4. The provision for penalty in the cases covered by Section 271(1)(c)(iii) in the relevant year was to the following effect :
' 271(1)(c)(iii): in the cases referred to in Clause (c), in addition to any tax payable by him, a sum which shall not be less than, but which shall not exceed twice, the amount of tax sought to be evaded by reason of the concealment of particulars of his income or the furnishing of inaccurate particulars of such income.'
5. We are of the view that the function of the fiction created by the Explanation is to convert a case where the assessed income is more than eighty per cent. of the returned income into a case which would be covered by Section 271(1)(c), unless the assessee proves that he was not guilty of any fraudor any gross or wilful neglect in filing the return of his income. The Explanation exhausts itself once this purpose is achieved, and does not create any further fiction to the effect that the assessed income has to be taken as the correct income for the purposes of imposition of penalty under Section 271(1)(c)(iii). For purposes of fixing the quantum of penalty under Section 271(1)(c)(iii), the amount of income in respect of which particulars have been concealed or inaccurate particulars have been furnished has to be found by the authority concerned. In doing so it may or may not accept the amount assessed as the concealed income of the assessee in the quantum matter. Any other interpretation would make the proceedings for levy of penalty completely subservient to the assessment proceedings, which does not appear to be the scheme of the Act.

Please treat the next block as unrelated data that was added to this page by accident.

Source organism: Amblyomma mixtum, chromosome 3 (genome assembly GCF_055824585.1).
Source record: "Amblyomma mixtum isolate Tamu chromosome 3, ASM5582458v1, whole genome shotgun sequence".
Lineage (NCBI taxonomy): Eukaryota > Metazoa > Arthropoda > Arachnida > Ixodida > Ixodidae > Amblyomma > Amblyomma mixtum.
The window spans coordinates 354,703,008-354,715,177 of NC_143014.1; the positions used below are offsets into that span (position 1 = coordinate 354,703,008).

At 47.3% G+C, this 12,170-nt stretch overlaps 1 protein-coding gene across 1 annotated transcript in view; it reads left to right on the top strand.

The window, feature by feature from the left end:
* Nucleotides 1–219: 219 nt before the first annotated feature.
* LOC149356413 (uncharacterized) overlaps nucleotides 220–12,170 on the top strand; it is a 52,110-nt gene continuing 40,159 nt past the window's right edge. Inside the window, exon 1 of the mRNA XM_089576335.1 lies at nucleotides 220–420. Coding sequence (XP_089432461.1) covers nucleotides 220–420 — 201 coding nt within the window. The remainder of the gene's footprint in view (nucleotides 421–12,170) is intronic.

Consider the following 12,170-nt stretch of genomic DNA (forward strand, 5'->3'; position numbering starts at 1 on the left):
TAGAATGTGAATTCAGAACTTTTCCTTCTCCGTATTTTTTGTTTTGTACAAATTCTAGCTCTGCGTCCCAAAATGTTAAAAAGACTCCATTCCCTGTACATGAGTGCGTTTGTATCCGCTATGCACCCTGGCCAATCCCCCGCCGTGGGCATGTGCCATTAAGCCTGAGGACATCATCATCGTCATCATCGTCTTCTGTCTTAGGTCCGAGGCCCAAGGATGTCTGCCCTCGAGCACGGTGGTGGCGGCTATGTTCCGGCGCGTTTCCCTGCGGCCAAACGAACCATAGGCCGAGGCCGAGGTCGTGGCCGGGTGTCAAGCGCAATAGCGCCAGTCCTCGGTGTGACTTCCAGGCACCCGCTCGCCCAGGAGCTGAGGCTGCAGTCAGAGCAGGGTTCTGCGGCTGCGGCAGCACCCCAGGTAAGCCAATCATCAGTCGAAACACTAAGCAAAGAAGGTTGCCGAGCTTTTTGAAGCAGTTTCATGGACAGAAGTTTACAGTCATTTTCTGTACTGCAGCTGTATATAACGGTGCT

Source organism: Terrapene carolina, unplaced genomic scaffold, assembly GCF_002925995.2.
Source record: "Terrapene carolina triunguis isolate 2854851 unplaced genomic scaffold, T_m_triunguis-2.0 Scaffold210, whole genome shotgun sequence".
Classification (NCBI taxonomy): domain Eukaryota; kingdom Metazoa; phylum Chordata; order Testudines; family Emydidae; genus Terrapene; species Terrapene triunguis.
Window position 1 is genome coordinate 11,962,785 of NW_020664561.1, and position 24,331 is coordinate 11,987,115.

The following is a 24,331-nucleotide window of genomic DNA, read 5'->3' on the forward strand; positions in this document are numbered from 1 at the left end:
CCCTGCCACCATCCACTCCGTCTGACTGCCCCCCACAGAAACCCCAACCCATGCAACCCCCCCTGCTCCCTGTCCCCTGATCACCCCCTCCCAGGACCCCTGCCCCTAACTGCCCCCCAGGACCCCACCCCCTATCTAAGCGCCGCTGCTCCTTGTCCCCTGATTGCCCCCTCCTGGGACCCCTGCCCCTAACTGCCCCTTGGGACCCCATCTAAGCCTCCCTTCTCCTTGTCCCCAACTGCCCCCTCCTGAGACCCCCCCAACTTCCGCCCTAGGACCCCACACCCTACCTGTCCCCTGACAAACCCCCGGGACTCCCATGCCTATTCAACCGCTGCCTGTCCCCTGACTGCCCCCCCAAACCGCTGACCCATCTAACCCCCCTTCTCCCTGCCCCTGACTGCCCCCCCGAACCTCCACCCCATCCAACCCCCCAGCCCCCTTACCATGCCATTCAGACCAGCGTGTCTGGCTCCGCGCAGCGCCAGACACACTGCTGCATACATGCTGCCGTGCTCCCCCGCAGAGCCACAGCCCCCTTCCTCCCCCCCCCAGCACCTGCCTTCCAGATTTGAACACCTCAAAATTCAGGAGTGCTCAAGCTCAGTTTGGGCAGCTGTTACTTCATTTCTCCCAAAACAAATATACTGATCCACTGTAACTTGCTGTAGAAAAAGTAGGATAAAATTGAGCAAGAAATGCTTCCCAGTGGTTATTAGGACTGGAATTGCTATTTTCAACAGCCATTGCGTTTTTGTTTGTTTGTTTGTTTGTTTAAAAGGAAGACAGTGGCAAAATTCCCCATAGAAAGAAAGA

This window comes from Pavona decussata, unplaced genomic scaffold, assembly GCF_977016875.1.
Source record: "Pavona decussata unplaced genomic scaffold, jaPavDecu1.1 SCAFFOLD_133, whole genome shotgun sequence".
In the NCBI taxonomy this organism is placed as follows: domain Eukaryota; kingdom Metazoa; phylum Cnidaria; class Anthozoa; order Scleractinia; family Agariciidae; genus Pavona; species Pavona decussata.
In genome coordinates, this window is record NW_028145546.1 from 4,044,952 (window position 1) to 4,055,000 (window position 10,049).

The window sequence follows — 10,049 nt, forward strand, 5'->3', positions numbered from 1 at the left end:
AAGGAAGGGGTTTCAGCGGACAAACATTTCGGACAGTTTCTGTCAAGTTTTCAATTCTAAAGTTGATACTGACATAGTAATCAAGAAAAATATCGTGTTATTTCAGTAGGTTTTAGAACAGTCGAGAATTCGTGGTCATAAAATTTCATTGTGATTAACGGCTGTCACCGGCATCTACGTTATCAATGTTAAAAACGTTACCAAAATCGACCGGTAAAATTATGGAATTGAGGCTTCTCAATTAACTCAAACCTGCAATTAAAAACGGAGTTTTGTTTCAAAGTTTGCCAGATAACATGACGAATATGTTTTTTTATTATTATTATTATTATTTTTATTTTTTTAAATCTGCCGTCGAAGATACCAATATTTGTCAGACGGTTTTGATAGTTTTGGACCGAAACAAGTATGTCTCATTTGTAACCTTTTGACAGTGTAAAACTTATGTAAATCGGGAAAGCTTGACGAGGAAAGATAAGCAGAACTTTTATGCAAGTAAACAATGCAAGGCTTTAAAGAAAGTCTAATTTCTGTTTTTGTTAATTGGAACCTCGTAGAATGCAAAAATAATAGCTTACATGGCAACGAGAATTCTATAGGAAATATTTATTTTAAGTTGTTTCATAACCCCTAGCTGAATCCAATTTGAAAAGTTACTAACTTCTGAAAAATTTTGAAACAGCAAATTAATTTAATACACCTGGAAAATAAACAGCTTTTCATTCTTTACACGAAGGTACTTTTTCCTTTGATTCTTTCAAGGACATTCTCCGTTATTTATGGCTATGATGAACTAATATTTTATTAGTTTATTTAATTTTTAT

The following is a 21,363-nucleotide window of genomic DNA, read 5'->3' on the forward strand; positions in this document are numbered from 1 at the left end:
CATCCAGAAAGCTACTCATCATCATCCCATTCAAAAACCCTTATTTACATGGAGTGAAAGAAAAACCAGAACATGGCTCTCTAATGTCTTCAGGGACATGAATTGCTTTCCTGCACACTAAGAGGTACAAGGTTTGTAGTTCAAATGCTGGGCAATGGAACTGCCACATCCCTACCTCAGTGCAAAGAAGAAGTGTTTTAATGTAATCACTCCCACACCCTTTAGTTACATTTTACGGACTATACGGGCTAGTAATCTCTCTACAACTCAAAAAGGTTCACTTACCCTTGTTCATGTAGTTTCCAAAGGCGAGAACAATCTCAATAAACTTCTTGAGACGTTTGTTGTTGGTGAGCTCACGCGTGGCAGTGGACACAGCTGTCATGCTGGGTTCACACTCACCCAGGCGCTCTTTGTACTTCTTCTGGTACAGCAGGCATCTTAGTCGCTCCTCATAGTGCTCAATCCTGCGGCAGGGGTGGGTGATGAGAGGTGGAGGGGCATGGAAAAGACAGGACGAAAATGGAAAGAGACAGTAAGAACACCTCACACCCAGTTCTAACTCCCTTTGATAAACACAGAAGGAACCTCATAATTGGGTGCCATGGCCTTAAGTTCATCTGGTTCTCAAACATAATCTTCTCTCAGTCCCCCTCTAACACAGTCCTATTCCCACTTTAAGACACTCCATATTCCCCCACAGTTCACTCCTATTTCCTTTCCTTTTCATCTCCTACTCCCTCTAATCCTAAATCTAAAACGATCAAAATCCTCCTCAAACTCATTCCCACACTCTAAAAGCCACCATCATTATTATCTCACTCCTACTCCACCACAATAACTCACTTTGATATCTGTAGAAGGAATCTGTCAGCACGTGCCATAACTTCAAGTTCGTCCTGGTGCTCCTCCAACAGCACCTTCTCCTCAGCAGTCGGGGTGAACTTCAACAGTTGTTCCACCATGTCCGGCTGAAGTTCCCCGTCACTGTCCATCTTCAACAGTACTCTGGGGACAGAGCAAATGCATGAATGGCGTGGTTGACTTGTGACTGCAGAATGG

6. Counsel for the Revenue also urged that the Tribunal had omitted to take into consideration relevant facts while estimating the concealed income at Rs. 3,000 only. It was urged that apart from the fact that the assessee had made purchases not shown in the vouchers, there were other irregularities in the accounts which shows that the assessee had been carrying on business outside the books. It was contended that in such a situation the Tribunal erred in confining the concealed income to Rs. 3,000 only, for, this amount related only to the purchases which were not accounted for, while the assessee had entered into a number of other transactions which did not find place in his accounts. On the frame of the question it is not possible for us to consider this aspect of the matter, for the question as referred does not solicit an inquiry into the validity of the finding regarding the estimated concealed income on this score. All that the question requires us to consider is as to whether the Tribunal was justified in fixing the concealed income at Rs. 3,000 when the total income had been computed at Rs. 25,000 in the quantum matter. It is as such not possible to go into this aspect of the matter.
7. We, accordingly, answer the question in the affirmative, in favour of the assessee, and against the Department. The assessee is entitled to its costs, which are assessed at Rs. 200. Counsel's fee is assessed at the same figure.